Restoring Antiques of today, using materials & techniques of the past, for generations of the future.


Our approach to the restoration of your antiques is simple. We want them to come back to you looking like they have been loved, maintained and used throughout their life.  What we don’t want is for them to come back looking brand new.  It is imperative that we preserve the patination and as a result, the integrity and value of the piece.



Let’s suppose you have a chair which is loose in the leg joints, has a sizeable chuck of timber missing from a rail, has dints, bruises and scratches all over and a finish which has seen better days.
How would we approach it?
Firstly, we would need to dismantle the chair at all the joints. Then we need to clean out the joints of the old animal glue and reglue using fresh animal glue.  Why animal glue? Because it is reversible (unlike modern glues).  This means it can be dismantled again in the future.  We call this sympathetic restoration.
Next we would look at the sizeable  chunk of timber missing.  If it were small we would probably leave it.  A large eyesore however needs to be repaired sympathetically.  We would source a piece of the same species of timber, trying to match grain as best we can.  We would hand carve it to the missing shape and glue it into position.  We also call this sympathetic restoration.
We would then look at the timber surface and decide whether we can salvage the surface.  This is very important if it still has its original surface.  It may just need a good clean, revive and wax.  We call this CONSERVATION.  It may however be a non-original finish, or a finish that cannot be salvaged.  In this situation we would  hand strip the polish and very lightly sand the surface by hand just to ‘soften it’ – not to remove all dints and bruises.  We would never use an electric sander on an antique because they are just too aggressive and remove the valuable patina.  This too is called CONSERVATION.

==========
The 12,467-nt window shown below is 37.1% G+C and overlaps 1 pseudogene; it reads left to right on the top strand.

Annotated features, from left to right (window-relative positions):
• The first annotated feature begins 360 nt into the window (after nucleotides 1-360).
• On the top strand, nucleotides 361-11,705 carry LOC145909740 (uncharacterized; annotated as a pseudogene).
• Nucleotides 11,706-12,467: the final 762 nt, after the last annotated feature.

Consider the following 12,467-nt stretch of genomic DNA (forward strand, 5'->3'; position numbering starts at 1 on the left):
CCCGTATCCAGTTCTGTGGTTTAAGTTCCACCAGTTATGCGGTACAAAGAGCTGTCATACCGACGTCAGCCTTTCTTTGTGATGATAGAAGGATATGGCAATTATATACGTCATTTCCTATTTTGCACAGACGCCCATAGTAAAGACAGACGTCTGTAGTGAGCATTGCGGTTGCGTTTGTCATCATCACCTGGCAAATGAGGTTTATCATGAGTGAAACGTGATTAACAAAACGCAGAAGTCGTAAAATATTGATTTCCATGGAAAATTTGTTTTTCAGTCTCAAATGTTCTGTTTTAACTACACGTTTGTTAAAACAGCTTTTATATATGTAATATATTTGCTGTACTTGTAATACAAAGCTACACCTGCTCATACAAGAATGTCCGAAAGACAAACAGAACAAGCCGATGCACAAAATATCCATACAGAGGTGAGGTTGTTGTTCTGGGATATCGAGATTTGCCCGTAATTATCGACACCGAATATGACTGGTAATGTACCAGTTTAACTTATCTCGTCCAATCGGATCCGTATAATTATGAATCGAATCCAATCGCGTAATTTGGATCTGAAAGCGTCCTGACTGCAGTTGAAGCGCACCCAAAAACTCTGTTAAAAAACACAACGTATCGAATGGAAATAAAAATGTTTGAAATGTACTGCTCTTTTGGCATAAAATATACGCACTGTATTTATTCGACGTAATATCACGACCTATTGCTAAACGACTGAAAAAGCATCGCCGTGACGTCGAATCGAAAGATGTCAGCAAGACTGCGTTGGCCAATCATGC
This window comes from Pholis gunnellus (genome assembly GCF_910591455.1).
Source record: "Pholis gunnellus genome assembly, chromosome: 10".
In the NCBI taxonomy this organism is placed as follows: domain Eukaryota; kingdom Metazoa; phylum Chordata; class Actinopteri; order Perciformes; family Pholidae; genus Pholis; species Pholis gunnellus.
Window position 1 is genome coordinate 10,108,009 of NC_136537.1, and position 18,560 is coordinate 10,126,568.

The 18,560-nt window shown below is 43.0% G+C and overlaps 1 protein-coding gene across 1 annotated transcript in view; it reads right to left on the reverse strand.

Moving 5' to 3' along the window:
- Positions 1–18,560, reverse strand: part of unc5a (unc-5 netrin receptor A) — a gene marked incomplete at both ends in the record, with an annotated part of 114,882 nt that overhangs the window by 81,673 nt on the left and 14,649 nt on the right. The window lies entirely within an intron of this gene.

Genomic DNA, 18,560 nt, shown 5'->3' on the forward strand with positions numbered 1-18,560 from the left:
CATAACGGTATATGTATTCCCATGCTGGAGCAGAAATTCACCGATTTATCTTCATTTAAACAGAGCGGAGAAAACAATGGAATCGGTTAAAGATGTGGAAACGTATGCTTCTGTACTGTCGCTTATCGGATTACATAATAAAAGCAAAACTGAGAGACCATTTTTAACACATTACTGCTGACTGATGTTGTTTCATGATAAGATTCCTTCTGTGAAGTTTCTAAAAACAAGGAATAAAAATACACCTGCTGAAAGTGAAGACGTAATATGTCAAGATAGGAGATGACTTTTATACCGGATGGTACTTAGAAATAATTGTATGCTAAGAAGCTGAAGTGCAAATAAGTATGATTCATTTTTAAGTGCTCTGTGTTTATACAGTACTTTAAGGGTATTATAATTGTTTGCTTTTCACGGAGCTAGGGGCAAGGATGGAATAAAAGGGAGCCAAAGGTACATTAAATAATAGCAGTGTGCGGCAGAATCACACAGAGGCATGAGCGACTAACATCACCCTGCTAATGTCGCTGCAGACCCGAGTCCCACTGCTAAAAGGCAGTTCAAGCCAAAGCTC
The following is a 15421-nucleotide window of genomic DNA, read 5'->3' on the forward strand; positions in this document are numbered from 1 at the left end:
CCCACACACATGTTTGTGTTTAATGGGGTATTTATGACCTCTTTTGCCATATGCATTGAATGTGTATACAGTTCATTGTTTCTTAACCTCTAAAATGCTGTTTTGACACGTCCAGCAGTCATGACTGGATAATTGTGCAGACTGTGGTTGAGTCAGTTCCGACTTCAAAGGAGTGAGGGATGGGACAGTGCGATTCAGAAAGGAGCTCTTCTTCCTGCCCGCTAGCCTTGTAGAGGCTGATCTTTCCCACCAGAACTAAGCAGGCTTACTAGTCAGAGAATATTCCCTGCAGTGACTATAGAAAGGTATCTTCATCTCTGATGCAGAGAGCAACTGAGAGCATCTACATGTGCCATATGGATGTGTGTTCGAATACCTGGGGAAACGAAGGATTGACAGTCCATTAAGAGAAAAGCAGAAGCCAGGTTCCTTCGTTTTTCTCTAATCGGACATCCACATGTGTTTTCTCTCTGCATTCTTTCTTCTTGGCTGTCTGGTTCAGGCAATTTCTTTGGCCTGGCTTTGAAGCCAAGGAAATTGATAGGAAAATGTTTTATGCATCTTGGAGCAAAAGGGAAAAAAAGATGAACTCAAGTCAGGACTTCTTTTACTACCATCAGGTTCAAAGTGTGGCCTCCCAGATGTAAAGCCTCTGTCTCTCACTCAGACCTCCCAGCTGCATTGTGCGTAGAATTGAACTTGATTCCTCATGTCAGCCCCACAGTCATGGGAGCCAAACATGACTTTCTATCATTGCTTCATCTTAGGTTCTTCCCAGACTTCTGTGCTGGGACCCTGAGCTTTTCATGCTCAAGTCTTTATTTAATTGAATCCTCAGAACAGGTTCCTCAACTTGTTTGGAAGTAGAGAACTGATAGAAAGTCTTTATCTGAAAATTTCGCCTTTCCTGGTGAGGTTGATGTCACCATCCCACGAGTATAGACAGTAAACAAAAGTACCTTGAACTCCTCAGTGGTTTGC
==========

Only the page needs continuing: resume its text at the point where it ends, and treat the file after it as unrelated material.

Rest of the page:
Now we would decide whether we need to stain the chair and if so we would generally use water stains – these are less likely to fade than modern stains.  We also use Earth pigments for small touch ups.  Next we would refinish the chair using the same materials and techniques as what would have originally been used.  This may be a shellac (French Polished) finish or a wax finish.  Hence we have restored the antique chair sympathetically and conserved the patina.



We are very passionate about antiques.  Our view is that people who have them in their possession are merely ‘custodians’ until they are sold or passed onto the next ‘custodian’.  Hence it is each persons responsibility to treat these items with the respect that they deserve so that future generations may also enjoy them.  As they say in the classics……”they don’t make em like that any more”…………..